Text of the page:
By Reta Raymond
Associate Special Features Editor
This note series has become awfully dark, which doesn’t accurately reflect my experience in Uganda. Winston Churchill called Uganda the “Pearl of Africa,” and I couldn’t agree more. There is the Nile, the lush jungles, and most importantly the rich, warm culture.
When I was descending upon Entebbe, Uganda, it was around two in the morning. I looked down on the small city and it looked like a display of fireworks on a dark sky. There is no grid system, so the lights on the ground were clusters of small lights. It was beautiful.
I had arranged to be picked up by the people from the orphanage whose guesthouse I was going to stay at, but I was a little nervous because I hadn’t received much of a confirmation email. It was also the middle of the night, and I was 8,000 miles away from home. However, by the time I left my connection in Istanbul, I had met a handful of Ugandans who gave me their phone numbers, some of whom even knew either the law firm where I was going to intern or the orphanage whose guesthouse I was staying at, Sanyu Babies Home. It was clear that the warmth of the Ugandan culture has no boundaries.
Fortunately, Ronnie, Alice, and baby Elijah met me at the airport; they were a very sweet, young family who worked and lived on the Sanyu Babies Home compound. Sanyu is the oldest orphanage in Kampala, housing around fifty children under the age of four. Sanyu operates a guesthouse next door to where the babies live to generate income.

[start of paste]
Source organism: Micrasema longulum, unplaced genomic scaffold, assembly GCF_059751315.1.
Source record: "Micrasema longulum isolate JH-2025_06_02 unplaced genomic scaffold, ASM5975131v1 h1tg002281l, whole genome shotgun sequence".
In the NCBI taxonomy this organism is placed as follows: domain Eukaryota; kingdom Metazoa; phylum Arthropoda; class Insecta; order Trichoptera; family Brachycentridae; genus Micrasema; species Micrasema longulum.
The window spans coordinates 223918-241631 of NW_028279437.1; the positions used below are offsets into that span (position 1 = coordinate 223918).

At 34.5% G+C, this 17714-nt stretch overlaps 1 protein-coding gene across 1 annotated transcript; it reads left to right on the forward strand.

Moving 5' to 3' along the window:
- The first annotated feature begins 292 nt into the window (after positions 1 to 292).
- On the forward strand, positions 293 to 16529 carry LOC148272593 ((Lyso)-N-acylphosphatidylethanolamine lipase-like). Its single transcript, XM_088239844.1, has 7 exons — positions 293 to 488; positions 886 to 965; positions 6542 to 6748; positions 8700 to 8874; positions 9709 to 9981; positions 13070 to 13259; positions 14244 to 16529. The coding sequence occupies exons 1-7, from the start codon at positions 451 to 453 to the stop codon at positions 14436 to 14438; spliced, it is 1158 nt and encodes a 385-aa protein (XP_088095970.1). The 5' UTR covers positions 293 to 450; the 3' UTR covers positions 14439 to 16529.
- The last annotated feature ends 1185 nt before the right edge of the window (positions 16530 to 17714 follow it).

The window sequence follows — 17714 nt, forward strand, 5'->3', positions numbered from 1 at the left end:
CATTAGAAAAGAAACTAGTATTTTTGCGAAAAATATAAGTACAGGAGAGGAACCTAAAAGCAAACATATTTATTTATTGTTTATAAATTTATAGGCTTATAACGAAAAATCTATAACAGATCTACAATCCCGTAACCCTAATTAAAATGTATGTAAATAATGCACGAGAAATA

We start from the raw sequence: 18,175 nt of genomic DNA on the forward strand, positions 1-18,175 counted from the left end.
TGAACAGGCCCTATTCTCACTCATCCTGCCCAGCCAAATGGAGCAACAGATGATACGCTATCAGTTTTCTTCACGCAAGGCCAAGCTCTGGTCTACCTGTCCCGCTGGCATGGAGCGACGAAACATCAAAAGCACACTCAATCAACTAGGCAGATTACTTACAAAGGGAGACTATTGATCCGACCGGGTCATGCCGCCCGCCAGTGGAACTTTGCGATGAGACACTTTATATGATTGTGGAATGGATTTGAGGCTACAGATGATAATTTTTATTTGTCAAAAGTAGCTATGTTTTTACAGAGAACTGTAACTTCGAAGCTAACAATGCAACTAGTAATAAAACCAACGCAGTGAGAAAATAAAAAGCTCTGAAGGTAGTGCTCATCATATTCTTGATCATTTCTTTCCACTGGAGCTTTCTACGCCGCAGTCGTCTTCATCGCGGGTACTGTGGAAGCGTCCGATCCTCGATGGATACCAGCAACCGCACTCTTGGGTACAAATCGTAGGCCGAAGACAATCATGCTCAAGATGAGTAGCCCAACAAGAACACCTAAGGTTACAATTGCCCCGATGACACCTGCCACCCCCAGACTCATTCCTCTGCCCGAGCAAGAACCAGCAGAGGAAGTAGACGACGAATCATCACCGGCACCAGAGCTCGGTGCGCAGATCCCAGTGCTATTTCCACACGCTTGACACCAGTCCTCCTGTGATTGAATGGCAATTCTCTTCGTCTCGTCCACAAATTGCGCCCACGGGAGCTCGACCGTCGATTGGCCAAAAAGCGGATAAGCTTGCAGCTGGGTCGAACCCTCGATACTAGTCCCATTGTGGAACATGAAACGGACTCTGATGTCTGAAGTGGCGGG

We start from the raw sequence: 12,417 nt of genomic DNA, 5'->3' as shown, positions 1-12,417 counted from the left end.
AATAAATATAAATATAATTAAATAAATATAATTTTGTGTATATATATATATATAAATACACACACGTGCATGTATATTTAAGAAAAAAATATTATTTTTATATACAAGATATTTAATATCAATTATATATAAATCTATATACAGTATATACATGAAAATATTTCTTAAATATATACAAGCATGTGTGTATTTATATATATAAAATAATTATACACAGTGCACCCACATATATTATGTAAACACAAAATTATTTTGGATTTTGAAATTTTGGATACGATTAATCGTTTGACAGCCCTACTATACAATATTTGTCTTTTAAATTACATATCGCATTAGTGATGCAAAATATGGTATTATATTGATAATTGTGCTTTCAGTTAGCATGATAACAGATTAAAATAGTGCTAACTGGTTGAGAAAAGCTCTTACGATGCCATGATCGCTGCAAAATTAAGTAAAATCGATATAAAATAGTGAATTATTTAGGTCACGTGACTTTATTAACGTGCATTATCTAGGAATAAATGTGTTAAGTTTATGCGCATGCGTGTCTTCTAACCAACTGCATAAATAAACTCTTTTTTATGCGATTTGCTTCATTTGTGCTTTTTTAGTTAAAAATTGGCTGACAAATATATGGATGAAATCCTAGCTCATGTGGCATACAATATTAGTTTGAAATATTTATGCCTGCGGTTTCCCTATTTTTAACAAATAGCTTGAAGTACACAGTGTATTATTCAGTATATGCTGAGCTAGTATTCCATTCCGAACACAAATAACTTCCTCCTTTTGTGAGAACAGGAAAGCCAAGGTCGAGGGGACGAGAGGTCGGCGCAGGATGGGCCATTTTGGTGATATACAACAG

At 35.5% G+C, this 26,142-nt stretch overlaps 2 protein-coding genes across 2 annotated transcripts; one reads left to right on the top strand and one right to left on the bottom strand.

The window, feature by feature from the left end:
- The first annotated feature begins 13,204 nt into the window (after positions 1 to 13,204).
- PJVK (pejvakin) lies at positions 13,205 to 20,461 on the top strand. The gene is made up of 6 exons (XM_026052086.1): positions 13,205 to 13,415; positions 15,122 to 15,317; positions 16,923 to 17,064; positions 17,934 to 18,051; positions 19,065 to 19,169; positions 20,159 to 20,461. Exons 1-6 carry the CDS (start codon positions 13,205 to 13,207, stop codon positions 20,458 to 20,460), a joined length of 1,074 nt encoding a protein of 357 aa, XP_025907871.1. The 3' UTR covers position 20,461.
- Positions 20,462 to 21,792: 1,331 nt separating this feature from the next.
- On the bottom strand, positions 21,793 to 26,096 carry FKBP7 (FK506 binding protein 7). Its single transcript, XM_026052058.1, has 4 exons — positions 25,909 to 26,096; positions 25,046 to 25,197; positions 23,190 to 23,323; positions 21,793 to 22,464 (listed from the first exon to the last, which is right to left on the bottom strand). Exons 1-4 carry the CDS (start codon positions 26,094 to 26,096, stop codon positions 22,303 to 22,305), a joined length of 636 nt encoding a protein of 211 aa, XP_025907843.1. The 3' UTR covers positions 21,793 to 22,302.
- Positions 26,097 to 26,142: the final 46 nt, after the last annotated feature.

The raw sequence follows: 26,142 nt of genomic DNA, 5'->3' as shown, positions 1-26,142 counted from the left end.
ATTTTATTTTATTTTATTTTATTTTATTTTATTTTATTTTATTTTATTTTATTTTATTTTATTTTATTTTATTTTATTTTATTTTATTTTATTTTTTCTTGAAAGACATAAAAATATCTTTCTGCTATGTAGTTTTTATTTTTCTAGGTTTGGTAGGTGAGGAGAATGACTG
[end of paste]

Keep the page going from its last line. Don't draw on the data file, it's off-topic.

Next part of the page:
Sanyu was an ideal place to stay. Not only was my accommodation price a direct donation to the orphanage next door, if I was free for the weekend, or wanted a break from my work, I could go next door and play with the kids! I lived with some really interesting people at Sanyu, as most people came to the guesthouse either to volunteer at the orphanage or to support the orphanage by staying at the guesthouse. Many of the residents worked on projects outside of Sanyu, so we swapped ideas and visited other orphanages together.
Sanyu was also very safe, with high fences encompassing the compound, a ten-foot solid metal gate, and guards who patrolled with bows and arrows at night. The guards used bows and arrows because it would deter potential thieves, because at night they couldn’t tell where the arrow came from. The guesthouse could accommodate around fifteen, but the recent “Walk to Work” protests scared away many international volunteers. These protests were to contest high commodity and fuel prices and were met by the police with live ammunition, tear gas, and rubber bullets. At least ten civilians were killed, including at least one toddler and one pregnant woman who was shot in the stomach. I lived with only one or two other American girls for the first month until the situation stabilized.